Kaki King, Glow

Richard Gehr

By Richard Gehr

on 10.09.12 in Reviews
Capturing an artist in anything-but-still life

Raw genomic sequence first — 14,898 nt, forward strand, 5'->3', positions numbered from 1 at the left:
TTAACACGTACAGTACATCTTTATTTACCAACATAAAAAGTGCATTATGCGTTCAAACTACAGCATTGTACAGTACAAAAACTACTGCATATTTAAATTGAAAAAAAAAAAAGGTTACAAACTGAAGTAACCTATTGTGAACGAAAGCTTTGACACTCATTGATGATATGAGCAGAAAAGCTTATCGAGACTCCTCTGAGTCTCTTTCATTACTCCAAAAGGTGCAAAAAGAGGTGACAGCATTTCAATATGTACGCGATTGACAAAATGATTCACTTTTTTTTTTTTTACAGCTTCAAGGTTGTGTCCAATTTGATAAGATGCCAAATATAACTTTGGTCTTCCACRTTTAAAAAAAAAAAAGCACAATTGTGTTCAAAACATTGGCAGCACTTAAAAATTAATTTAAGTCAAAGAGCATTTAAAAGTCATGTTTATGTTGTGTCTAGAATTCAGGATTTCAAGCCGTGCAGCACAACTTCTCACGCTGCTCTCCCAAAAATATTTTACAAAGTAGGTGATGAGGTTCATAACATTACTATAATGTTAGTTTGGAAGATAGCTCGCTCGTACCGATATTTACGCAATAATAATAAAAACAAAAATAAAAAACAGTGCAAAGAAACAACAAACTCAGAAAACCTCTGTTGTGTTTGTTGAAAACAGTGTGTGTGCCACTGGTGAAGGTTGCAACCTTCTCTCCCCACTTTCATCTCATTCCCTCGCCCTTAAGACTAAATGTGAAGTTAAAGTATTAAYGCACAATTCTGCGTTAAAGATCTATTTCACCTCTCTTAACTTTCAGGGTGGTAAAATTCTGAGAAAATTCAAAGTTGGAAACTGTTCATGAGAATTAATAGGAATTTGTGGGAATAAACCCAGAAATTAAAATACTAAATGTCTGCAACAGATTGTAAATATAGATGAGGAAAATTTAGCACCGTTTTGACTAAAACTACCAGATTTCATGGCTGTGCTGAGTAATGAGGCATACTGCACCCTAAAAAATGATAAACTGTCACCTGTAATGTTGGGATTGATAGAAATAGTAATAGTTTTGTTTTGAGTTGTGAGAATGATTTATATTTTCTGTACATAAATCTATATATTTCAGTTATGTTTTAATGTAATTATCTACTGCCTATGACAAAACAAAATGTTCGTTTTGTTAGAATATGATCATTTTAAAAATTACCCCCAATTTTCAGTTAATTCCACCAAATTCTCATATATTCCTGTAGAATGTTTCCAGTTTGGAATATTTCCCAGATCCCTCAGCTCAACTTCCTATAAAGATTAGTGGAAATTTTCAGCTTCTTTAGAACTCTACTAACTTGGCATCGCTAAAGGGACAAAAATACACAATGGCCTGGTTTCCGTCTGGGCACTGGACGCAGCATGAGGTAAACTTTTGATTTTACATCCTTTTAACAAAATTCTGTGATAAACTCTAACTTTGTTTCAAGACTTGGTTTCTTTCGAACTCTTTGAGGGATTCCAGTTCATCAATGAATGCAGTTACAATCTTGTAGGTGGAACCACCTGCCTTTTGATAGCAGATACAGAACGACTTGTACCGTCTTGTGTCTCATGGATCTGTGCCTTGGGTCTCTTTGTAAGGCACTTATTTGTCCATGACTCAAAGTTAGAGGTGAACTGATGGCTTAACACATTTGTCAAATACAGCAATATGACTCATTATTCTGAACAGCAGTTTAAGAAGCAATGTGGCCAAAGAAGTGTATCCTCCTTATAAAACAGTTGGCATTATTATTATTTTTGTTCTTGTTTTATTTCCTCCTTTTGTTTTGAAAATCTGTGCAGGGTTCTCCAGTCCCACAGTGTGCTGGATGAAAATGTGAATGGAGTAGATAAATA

On her sixth album, guitar-thwacking virtuoso Kaki King loops back to basics with her first all-instrumental release since Everybody Loves You, her 2002 debut. As an artistic reboot, Glow confidently recapitulates a decade of development. King augments her basic technical vocabulary – rapid-fire fanning, fingerpicking, fretboard tapping, harmonics scattering, and idiosyncratic tunings – with fresh ideas from classical and international musics, while still honing to her essential sound. “Streetlight in the Egg” and “No True Masterpiece Will Ever Be Complete” augment tastefully dazzling fretwork with subtle electronics and no-frills percussion – so, yes, it sometimes smacks of Windham Hill for the young and caffeinated. Helping King beyond her comfort zone, string quartet Ethel pours classical gas on the glowing embers of “Great Round Burn” and the dark, dense “Fire Eater,” while King solo invokes Tchaikovsky with lap steel on the spaghetti Eastern “Marche Slav.” Traveling elsewhere, she breaks land speed records on the Celtic-flavored “King Pizel” and lends a Chinese tinge to British Columbia’s “Bowen Island.” Glow captures an artist in anything but still life.